Thursday, 10 December 2009

Joss Mythology

WARNING - MORE EXTREME JOSS LOVE AHEAD. FANS OF TRUE BLOOD, THE VAMPIRE DIARIES, TWILIGHT BEWARE!

Here's an interesting article about the mythology of Joss Whedon's 'Buffy the Vampire Slayer' and its impact on not only on the vampire world but also television storytelling as a whole.
The real peak happened when a girl not only fell in love with a vampire, but also when she began slaying them. That girl's name is Buffy Summers, and her series is perhaps the greatest mythology show of all time.
No surprise here - we Whedonites will fight to the death when defending 'Buffy'. And when fighting for 'Firefly', we'll come back from the dead to argue!!!
Show-runner Joss Whedon developed a structure wherein each season is a self-contained story, and each story ties into each other story creating a seven intertwined story run. As I said before, each season features a Big Bad, many of whom contribute to the show's over-arching mythos. Beyond the structural blueprint, unlike most show-runners of the time, and many still, Whedon had no problems upsetting the status quo. Characters evolve, relationships change, and consequences of a character's action in one season remain relevant for many seasons to come.
Joss is famous for his extensive planning. In season 3 there are references to the exact date Buffy dies in season 5!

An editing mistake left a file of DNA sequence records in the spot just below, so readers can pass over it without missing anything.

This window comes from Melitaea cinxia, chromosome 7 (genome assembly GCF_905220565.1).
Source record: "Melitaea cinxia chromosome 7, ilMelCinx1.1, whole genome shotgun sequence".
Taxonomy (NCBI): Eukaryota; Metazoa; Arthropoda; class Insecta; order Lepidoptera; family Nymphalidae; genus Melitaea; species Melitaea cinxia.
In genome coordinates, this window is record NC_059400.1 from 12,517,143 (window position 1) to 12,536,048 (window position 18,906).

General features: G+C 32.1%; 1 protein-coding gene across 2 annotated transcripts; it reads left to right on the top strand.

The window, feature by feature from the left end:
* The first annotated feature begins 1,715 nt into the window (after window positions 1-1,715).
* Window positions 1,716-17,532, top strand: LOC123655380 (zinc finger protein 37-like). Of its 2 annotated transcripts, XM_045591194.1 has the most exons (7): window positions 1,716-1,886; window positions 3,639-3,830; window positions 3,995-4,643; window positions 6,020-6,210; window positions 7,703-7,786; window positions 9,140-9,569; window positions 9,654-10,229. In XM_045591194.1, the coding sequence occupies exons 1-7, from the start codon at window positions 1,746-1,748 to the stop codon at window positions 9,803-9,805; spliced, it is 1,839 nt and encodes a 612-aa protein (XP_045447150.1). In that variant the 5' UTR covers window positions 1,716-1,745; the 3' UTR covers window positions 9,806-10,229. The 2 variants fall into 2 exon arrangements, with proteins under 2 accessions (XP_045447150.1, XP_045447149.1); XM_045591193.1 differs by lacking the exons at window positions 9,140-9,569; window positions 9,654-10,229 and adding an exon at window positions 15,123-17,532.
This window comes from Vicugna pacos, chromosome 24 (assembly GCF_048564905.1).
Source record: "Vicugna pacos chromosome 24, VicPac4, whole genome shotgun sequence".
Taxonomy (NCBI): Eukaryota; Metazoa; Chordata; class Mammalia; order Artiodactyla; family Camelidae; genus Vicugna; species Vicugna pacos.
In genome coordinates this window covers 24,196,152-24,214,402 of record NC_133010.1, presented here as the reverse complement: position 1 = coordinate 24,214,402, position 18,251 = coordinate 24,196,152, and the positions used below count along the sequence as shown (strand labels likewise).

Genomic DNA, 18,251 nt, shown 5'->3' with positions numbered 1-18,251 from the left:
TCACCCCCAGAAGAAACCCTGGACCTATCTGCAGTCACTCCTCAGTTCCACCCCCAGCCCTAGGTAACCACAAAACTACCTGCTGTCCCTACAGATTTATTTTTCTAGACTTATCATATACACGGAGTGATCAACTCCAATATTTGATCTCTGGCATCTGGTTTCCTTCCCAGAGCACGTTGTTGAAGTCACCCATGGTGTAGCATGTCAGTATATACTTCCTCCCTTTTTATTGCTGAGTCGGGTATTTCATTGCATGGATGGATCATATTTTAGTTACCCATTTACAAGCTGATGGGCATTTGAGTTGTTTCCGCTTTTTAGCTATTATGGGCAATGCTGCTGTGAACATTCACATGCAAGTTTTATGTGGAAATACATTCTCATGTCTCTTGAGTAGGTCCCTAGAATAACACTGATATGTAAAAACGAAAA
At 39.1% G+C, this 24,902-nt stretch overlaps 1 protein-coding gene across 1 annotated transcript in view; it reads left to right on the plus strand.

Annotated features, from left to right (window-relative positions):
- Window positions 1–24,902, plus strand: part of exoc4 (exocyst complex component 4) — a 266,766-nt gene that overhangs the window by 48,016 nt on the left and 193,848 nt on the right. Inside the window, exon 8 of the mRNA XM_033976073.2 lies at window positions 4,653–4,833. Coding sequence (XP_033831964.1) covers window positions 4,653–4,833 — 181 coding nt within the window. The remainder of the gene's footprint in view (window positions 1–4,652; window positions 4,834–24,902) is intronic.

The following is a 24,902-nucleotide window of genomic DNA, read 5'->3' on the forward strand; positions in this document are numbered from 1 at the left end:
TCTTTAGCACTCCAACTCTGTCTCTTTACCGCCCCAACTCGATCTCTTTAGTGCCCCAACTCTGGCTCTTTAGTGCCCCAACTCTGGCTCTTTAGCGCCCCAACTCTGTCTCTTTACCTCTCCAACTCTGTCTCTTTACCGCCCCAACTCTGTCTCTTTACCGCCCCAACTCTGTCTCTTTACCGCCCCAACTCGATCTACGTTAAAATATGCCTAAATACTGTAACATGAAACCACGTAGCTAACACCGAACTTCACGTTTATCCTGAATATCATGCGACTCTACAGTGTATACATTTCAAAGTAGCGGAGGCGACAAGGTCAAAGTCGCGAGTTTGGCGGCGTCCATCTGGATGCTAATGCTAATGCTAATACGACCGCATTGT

Buffy is more like a novel for television. All of the episodes contribute to a big picture, a picture the viewer may not see at first, but will become clear as the story reveals itself. Now this is a lofty goal for television, a commerce-based art form, which, at least at the time, relied on viewers for profitability. Problem is, the complexity of the narrative, the ever-evolving status quo had the potential to alienate casual viewers. As much as the show had a passionate following of fans who would never dare miss an episode, it also left many confused or afraid that they'd never be able to catch up.
There's a trend nowadays to have episodes with a very stong theme. But that theme is often forgotten about at the endof the episode and promptly contradicted in the very next episode. As mentioned above, the problem with serial TV is that it's hard to join mid-point. Would you attempt to start watching 'The Wire' at episode 7? Or '24'? Or 'Dexter'?
As TV continues to splinter, the door will continue to open to the possibilities of television as a medium for quality storytelling.
There was a time when the 'best' writers would be found creating amazing scripts for thought-provoking movies. But I'm adament that the finest writers today are working on television. If I gave a list of my top 10 screenwriters, only two of them would be known as a 'movie writer.' The first is David Goyer, who coincidently heads TV's 'FlashForward' now. And the other would be James Cameron, who created 'Dark Angel' for TV all that time ago.

You can read the whole article here and feel free to get debating. I agree with 99% of the article but there must be someone out there bold enough to suggest Joss Whedon isn't the closest thing to a god we'll ever get!

2 comments:

Russel said...

I have been visiting various blogs for my term papers writing research. I have found your blog to be quite useful. Keep updating your blog with valuable information... Regards

Reverendo √Člber Gudo said...

Generic Viagra